Best financial stock: Mastercard or PayPal Holdings

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It’s been a crazy year for financial markets, but thanks in part to federal stimulus and relief funds sent to households, e-commerce and digital payments companies have more than held up. Pay Pal (NASDAQ: PYPL) is one of them, showing an acceleration in growth in the second quarter of 2020. On the other hand, MasterCard (NYSE: MA) and its global digital payment processing network has not performed as well, although its long-term outlook remains positive.

Full Disclosure: I own both stocks and believe PayPal and Mastercard will experience strong growth over the next decade. But one of them seems to be the far better stock buy right now.

E-commerce and digital wallets take over

PayPal’s Q2 2020 newsletter, covering the period from April to the end of June and encompassing the worst of the economic crisis, was excellent. Total Payment Volume (TPV) grew 29% year-over-year to $ 222 billion, leading to a 22% increase in revenue to $ 5.26 billion. As PayPal’s transaction volume grows, this results in even faster net returns. Operating profit rose 35% to $ 951 million, and earnings per share climbed 86%, thanks in large part to PayPal’s investment in the South American leader in e-commerce. Free market (NASDAQ: MELI).

Image source: Getty Images.

While the resurgent growth rate is sure to slow down eventually, PayPal believes the beneficial effects of the pandemic for e-commerce and digital payments still have room. With net new account additions increasing 21% in the second quarter (to a total of 346 million accounts at the end of June) and mobile payment and digital wallet subsidiary Venmo increasing its POS terminal by 52%, PayPal believes that income will increase at a rate similar to the second. quarter in the second half of 2020. The stock comes at a high price – over 42 times 12-month free cash flow – but it’s not an unreasonable amount if PayPal’s growth expectations turn out to be correct.

Beyond 2020, PayPal is already well positioned to take advantage of the gradual and continuous migration to digital commerce and banking services. Specifically, the company has rolled out in-store contactless QR code payments for small merchants and is also working on a system for large retailers (CVS Healththe pharmacy activity of is in an early testing phase of the service). A Venmo credit card will also debut later this year, and the creation of integrated banking services within Venmo and PayPal will be the focus going forward – from Honey’s acquisition’s online shopping tools. last year in credit card rewards management and budgeting tools.

At the end of June, PayPal had $ 16.2 billion in cash and investments and $ 9.0 billion in long-term debt. With momentum on its side and the firepower to continue acquiring new users here in the United States as well as overseas, there is a lot to like about this ecommerce and fund management company.

Global payment networks are down, but not down

The digital transactions network operator Mastercard – along with the other half of the global transaction network duopoly Visa (NYSE: V) – did not do as well during the spring months. The value of payments it processed fell 10% to $ 1.4 trillion in the second quarter, leading to a 19% and 31% drop in revenue and net income, respectively. While Mastercard’s payment services also encompass the burgeoning e-commerce industry, most transactions around the world are still done in person with a debit or credit card. So, with much of the world in some form of foreclosure, this war on money stock struggled.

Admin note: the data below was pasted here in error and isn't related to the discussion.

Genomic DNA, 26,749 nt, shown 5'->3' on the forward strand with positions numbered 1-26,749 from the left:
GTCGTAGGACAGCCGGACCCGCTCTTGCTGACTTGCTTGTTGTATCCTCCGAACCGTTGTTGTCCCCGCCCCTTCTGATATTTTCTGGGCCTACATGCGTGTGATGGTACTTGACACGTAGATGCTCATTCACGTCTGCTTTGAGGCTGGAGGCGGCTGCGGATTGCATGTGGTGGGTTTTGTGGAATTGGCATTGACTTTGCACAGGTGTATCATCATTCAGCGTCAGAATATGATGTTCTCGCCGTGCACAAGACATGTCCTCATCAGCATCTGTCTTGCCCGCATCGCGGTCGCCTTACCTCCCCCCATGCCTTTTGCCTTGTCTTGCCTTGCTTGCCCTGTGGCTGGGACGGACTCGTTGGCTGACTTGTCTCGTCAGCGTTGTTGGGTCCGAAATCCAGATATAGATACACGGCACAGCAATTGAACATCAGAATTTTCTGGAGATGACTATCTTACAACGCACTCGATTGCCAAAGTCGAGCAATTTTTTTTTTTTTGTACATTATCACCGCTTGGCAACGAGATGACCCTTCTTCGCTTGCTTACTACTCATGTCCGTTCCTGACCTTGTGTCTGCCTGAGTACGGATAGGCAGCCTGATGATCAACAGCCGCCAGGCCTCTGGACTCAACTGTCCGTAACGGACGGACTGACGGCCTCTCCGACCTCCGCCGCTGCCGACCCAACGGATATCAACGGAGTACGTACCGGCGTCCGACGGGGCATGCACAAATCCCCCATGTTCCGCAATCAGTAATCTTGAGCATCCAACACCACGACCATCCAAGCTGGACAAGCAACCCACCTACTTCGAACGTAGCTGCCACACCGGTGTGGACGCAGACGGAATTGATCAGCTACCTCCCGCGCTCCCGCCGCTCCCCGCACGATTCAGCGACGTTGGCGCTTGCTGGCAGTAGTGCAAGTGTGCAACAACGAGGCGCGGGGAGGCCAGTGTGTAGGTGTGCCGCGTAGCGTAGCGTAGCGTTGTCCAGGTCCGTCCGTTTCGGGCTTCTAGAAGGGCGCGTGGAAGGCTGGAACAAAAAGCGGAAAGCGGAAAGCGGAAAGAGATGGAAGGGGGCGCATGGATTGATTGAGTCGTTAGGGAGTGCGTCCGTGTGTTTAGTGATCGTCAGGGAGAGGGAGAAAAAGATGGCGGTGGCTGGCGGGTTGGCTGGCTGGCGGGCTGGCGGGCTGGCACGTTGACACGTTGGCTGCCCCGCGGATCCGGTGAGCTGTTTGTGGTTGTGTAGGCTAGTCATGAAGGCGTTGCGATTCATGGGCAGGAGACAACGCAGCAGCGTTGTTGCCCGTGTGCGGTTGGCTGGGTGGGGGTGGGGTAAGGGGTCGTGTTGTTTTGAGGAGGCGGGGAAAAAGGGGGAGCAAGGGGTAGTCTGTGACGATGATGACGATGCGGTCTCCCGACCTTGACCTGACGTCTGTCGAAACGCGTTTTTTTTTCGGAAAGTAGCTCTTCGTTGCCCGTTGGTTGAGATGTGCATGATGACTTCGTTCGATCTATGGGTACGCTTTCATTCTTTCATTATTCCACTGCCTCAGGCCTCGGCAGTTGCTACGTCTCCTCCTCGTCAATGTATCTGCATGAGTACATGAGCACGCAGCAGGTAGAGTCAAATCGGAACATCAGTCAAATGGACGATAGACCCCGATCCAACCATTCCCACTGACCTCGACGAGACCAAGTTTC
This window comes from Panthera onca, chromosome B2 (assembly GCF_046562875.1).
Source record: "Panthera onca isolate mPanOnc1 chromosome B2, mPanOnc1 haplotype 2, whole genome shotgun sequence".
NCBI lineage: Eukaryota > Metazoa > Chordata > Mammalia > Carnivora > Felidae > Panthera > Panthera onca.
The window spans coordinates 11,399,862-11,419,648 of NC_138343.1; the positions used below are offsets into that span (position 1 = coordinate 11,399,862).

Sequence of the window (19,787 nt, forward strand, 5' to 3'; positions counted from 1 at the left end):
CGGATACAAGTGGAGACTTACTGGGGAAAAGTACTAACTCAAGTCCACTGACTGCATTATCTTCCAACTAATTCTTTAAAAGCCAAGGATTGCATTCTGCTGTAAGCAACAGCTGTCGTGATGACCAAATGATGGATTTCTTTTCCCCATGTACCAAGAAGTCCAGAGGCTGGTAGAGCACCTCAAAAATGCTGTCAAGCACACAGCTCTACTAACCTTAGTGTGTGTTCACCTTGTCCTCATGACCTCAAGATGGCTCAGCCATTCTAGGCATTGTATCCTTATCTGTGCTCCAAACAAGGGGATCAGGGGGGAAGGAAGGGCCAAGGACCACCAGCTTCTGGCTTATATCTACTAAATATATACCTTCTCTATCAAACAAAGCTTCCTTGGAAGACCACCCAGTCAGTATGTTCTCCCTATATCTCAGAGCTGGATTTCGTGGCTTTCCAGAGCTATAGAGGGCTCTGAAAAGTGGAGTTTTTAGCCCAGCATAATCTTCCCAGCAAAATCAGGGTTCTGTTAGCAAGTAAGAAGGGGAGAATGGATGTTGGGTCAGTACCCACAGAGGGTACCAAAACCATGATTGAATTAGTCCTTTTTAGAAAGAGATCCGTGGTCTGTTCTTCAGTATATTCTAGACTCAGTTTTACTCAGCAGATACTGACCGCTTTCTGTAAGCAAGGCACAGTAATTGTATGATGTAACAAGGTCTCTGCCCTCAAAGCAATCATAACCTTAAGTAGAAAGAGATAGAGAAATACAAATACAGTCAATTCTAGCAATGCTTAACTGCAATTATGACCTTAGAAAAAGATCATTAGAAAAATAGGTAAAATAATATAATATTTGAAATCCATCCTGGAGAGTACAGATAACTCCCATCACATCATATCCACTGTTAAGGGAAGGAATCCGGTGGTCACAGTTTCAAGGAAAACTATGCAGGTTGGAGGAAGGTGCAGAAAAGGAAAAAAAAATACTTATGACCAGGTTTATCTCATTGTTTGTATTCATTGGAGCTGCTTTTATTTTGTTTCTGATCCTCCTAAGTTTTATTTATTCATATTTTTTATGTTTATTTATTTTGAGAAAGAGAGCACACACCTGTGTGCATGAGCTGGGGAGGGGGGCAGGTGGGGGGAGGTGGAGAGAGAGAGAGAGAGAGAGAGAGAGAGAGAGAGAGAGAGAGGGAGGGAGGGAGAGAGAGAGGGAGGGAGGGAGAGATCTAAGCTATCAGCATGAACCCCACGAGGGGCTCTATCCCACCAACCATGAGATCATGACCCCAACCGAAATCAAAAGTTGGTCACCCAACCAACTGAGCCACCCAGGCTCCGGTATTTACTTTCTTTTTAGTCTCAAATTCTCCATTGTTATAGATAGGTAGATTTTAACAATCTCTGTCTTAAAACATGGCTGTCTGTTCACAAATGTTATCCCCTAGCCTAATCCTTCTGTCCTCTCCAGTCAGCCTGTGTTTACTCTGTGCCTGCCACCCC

But as the global economy recovers, Mastercard is sure to rally, too. Various expectations demand that the growth percentage of the global digital payment industry be at least teens every year through 2025, as more people around the world are giving up cash instead of menu. The near-term outlook is blurry at best, but increased reliance on digital transactions this year will ultimately work in Mastercard’s favor.

Along the way, the company has also invested in data security services and other financial technologies to complement its core business. I expect this investment activity to continue. Even in a lean season, Mastercard generates incredible profit margins, especially a net margin of 42% in the second quarter, with net profit totaling $ 1.4 billion on revenue of $ 3.3 billion. And in addition to using part of its cash generation to buy smaller, faster growing companies, Mastercard pays an annual dividend yield of 0.5% and also repurchases stocks (estimated to be worth more than $ 1.0 billion in July alone after the company put the buyout plan back in place.

With its long-term potential, Mastercard is also trading for a high premium – 44 times free cash flow, although 2020 will be a dud. But with $ 11.5 billion in cash and investments and $ 12.5 billion in debt, Mastercard is in good shape to eventually resume expansion.

What is the best buy?

Over the next decade, I think PayPal and Mastercard could knock on the door of the trillion dollar market cap club. So I own both and have no plans to sell either. But with both stocks trading at similar price-to-free cash flow ratios, PayPal’s higher growth rate, more concentrated exposure to e-commerce, higher net cash balance, and lower leverage mean that it seems to be the best buy right now.

This article represents the opinion of the author, who may disagree with the “official” recommendation position of a premium Motley Fool consulting service. We are heterogeneous! Challenging an investment thesis – even one of our own – helps us all to think critically about investing and make decisions that help us become smarter, happier, and richer.


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